Thursday, November 9, 2006
Farmlands is a no-budget indie movie from Vomit Films about a group of friends who go up against a misogynist killer. According to director Richie Vomit, it was filmed on a budget of about $40. It manages to be both hilarious and horrifying, and held my attention for its entire 72 minute length.
A group a twenty-somethings live in the middle of nowhere, in the farmlands of Iowa. To pass the time they mostly hang out, drink and talk the days away. One night, they all go hang out at their friend's house. She has also invited her co-worker, Johnny, a mysterious fella no one knows much about. He is muscled and tattooed and soon the girls are drooling over him. Chastity, the "loudmouth whore" of the group, gets turned down by Johnny when she suggests they wander off for some "alone time." Instead, Johnny's got his eye on Margie, the innocent-looking blond of the group.
We meet the rest of the group at the party too: the very obnoxious and loud fat boy (who reminded me of Franklin from TCM, not as whiny but just as annoying), the skinny, funny guy, the guy who is secretly in love with Margie, and the girls - Chastity as well as the host of the party and their friend (played by Heidi Vomit).
The day after the party, Margie and Johnny have their date, only to be rudely interrupted by the jealous Chastity, fat and skinny boy and Heidi's character. Margie and Johnny ditch them and retreat back to Johnny's house. Soon Margie's friends realize she has gone missing and they start searching for her but find much more than they bargained for.
Farmlands is gloriously low-budget, proving you don't have to spend much ($40!! $40!!) to make a good horror movie. From the opening credits with images of rotting corpses and the Iowa landscape, it had me hooked.
The characters were all pretty well established, but then again, the filmmakers used mainly friends so I'm sure their personalities were shining through. I could have used a bit more explanation to what was going on with Johnny's brother (?), who killed and then wore the deceased woman's breasts. He was definitely disturbing. The characters themselves did get to be annoying at times, especially the Franklin look-alike, but hey, it gave me all the more pleasure to watch him die!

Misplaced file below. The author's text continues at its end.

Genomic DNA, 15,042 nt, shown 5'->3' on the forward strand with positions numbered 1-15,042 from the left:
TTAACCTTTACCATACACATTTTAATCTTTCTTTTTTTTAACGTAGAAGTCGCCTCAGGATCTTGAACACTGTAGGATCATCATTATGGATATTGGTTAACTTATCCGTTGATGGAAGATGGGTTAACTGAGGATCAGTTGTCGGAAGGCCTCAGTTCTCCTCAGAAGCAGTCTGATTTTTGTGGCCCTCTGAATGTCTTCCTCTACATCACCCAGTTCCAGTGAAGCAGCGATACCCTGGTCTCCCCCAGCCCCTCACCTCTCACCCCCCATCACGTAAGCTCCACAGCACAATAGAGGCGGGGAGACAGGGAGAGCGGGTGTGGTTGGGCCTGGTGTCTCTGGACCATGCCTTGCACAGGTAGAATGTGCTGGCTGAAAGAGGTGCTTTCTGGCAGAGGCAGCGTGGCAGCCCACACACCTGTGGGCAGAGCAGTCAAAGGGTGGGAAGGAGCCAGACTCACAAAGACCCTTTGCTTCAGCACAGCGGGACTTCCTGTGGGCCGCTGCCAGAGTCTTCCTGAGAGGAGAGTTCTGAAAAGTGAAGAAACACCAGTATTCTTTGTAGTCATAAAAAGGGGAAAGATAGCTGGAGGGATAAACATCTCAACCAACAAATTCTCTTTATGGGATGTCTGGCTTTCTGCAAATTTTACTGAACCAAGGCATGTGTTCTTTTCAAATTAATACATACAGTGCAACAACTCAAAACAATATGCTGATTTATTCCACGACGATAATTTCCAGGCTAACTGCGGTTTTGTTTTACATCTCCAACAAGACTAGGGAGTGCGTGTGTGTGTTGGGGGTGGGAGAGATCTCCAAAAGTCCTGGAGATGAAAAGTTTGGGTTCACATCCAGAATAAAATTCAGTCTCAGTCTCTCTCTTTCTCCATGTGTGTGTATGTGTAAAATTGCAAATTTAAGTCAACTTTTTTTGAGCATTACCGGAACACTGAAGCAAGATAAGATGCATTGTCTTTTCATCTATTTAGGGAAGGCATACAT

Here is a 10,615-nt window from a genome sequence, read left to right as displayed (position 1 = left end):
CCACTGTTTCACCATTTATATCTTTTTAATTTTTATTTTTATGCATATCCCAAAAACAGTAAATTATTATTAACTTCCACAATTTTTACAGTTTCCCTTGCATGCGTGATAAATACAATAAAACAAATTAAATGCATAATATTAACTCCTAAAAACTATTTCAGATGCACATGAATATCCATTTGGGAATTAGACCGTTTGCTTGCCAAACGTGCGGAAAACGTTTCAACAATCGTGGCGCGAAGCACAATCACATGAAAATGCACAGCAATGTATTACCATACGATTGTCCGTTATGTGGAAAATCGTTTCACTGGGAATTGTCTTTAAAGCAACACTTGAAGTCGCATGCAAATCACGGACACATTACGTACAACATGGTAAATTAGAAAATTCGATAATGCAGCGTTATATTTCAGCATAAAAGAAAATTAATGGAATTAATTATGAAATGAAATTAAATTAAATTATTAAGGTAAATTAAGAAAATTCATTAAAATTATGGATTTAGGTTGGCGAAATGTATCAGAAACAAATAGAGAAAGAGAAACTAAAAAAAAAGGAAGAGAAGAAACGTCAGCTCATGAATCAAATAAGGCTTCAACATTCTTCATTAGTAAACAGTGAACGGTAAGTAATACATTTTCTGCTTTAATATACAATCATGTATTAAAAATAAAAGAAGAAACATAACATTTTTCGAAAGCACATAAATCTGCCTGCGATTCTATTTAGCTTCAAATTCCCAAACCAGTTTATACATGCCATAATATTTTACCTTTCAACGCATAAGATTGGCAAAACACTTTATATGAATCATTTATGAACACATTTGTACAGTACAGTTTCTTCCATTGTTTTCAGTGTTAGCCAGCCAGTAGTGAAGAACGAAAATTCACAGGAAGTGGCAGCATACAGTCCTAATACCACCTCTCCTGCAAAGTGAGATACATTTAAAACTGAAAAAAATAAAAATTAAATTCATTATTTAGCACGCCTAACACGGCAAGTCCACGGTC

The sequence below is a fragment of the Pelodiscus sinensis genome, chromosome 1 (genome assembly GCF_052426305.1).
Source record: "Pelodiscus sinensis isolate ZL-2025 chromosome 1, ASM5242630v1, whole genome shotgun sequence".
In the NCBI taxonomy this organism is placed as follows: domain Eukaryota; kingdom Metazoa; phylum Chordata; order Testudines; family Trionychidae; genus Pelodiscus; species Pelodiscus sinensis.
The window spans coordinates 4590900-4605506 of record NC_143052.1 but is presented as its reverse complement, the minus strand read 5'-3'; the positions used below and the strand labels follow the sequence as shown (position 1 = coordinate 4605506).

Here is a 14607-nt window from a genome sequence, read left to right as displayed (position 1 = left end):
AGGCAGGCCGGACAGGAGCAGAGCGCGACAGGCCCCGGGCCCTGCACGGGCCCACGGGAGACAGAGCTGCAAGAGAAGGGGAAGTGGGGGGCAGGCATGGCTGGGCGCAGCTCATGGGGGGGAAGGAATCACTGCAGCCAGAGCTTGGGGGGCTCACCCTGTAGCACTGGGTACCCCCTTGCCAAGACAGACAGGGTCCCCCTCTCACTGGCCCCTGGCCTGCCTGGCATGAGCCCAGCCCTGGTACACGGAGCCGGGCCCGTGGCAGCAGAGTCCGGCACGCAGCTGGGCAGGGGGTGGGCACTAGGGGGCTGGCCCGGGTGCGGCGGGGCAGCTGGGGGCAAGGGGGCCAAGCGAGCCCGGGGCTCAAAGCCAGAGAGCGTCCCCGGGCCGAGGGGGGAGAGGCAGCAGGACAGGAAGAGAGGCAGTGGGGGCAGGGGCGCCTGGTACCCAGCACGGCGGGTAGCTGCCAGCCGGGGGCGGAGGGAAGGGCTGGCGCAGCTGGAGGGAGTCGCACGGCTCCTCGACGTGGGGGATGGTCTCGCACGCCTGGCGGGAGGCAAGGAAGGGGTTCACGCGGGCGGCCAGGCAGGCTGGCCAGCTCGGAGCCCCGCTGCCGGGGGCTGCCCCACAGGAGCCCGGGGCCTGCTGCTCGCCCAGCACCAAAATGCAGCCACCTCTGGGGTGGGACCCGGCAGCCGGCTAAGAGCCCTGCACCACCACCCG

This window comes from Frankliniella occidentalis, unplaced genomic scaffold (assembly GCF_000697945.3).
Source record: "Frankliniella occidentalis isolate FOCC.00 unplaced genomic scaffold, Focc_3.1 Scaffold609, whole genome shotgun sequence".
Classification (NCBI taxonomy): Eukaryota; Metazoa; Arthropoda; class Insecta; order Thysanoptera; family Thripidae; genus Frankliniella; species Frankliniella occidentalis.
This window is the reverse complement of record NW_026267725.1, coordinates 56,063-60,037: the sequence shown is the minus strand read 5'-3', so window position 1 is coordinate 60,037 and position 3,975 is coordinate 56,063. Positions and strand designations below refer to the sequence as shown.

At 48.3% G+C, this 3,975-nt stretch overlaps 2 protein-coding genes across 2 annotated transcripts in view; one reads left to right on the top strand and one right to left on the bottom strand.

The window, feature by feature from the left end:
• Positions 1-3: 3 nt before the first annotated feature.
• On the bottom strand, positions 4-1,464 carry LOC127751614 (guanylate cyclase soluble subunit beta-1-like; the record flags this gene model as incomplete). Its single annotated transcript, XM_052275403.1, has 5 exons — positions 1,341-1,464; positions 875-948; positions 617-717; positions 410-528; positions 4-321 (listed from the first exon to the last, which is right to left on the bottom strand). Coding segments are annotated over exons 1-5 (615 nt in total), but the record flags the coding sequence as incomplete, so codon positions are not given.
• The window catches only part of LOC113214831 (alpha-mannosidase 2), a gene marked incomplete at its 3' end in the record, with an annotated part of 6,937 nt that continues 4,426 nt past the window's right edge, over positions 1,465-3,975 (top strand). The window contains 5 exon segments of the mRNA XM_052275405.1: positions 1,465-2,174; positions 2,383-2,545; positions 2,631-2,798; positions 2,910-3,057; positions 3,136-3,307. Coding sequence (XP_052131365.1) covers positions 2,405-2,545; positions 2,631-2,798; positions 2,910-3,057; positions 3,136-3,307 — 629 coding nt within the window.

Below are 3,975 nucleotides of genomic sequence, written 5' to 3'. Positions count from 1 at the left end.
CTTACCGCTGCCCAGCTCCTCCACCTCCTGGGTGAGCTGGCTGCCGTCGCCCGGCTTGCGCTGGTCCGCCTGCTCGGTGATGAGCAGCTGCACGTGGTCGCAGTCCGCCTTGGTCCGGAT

The camera work, especially for an indie, was all up to par. There is continuity to all the shots, which I am a big stickler for. The film itself is very grainy and the camera's lens appears scratched, but this did not detract from my viewing pleasure. I loved the shots of the desolate locations - dirt back roads, isolated farmhouses and barns.
The comedic element of the movie was never over the top, but used realistically. The comedic element usually came from the colorful group of characters cracking jokes. It felt very realistic, like friends you have...which made it all the more horrifying when everyone started to die.
I did not like: the long, drawn-out party scenes, the porno that the kids were occasionally watching which hurt the pacing of the story (and its insertion made no sense), the sudden appearance of Johnny's homicidal "family" with no explanation given (I don't need a whole back story, but give me a little introduction as to who they are), the slow pacing in the middle of the story, the overlaid dialogue in which you couldn't hear what anyone was saying and various other caveats common to indie flicks.
Overall, though, I did enjoy it. The surprise ending caught me off-guard and it was a big "Oooooooh" moment for me (not that kind of moment, you sickos!). Indie filmmakers should watch this film to see what can be done on a $40 dollar budget - there's a lot to learn from the lovely people at Vomit Films. I can't wait to see what they'll do next!
Check them out on Myspace, Vomit Films or Farmlands, and tell them Fatally Yours sent you!